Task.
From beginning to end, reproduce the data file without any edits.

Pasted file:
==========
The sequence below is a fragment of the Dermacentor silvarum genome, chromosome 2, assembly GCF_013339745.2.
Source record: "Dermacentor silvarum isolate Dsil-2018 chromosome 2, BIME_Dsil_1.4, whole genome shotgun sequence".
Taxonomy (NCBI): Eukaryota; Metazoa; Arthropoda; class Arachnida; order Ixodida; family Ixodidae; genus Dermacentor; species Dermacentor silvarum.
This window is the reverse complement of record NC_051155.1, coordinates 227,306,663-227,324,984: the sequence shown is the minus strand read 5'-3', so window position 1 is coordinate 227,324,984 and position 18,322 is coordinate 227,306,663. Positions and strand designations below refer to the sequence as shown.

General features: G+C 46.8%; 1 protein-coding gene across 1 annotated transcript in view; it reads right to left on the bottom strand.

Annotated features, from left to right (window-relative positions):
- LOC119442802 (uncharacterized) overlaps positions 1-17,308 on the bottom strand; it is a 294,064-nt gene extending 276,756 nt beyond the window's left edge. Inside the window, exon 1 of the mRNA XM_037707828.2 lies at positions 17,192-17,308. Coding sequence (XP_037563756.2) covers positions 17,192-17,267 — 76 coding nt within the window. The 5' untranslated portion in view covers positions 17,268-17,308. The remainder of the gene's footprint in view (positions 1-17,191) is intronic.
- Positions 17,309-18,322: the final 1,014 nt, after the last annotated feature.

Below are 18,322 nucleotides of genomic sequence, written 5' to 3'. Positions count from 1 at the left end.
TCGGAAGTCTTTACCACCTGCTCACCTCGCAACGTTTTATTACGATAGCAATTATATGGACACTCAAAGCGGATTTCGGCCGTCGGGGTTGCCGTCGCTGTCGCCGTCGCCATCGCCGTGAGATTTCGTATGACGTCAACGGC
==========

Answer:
The sequence below is a fragment of the Dermacentor silvarum genome, chromosome 2, assembly GCF_013339745.2.
Source record: "Dermacentor silvarum isolate Dsil-2018 chromosome 2, BIME_Dsil_1.4, whole genome shotgun sequence".
Taxonomy (NCBI): Eukaryota; Metazoa; Arthropoda; class Arachnida; order Ixodida; family Ixodidae; genus Dermacentor; species Dermacentor silvarum.
This window is the reverse complement of record NC_051155.1, coordinates 227,306,663-227,324,984: the sequence shown is the minus strand read 5'-3', so window position 1 is coordinate 227,324,984 and position 18,322 is coordinate 227,306,663. Positions and strand designations below refer to the sequence as shown.

General features: G+C 46.8%; 1 protein-coding gene across 1 annotated transcript in view; it reads right to left on the bottom strand.

Annotated features, from left to right (window-relative positions):
- LOC119442802 (uncharacterized) overlaps positions 1-17,308 on the bottom strand; it is a 294,064-nt gene extending 276,756 nt beyond the window's left edge. Inside the window, exon 1 of the mRNA XM_037707828.2 lies at positions 17,192-17,308. Coding sequence (XP_037563756.2) covers positions 17,192-17,267 — 76 coding nt within the window. The 5' untranslated portion in view covers positions 17,268-17,308. The remainder of the gene's footprint in view (positions 1-17,191) is intronic.
- Positions 17,309-18,322: the final 1,014 nt, after the last annotated feature.

Below are 18,322 nucleotides of genomic sequence, written 5' to 3'. Positions count from 1 at the left end.
TCGGAAGTCTTTACCACCTGCTCACCTCGCAACGTTTTATTACGATAGCAATTATATGGACACTCAAAGCGGATTTCGGCCGTCGGGGTTGCCGTCGCTGTCGCCGTCGCCATCGCCGTGAGATTTCGTATGACGTCAACGGC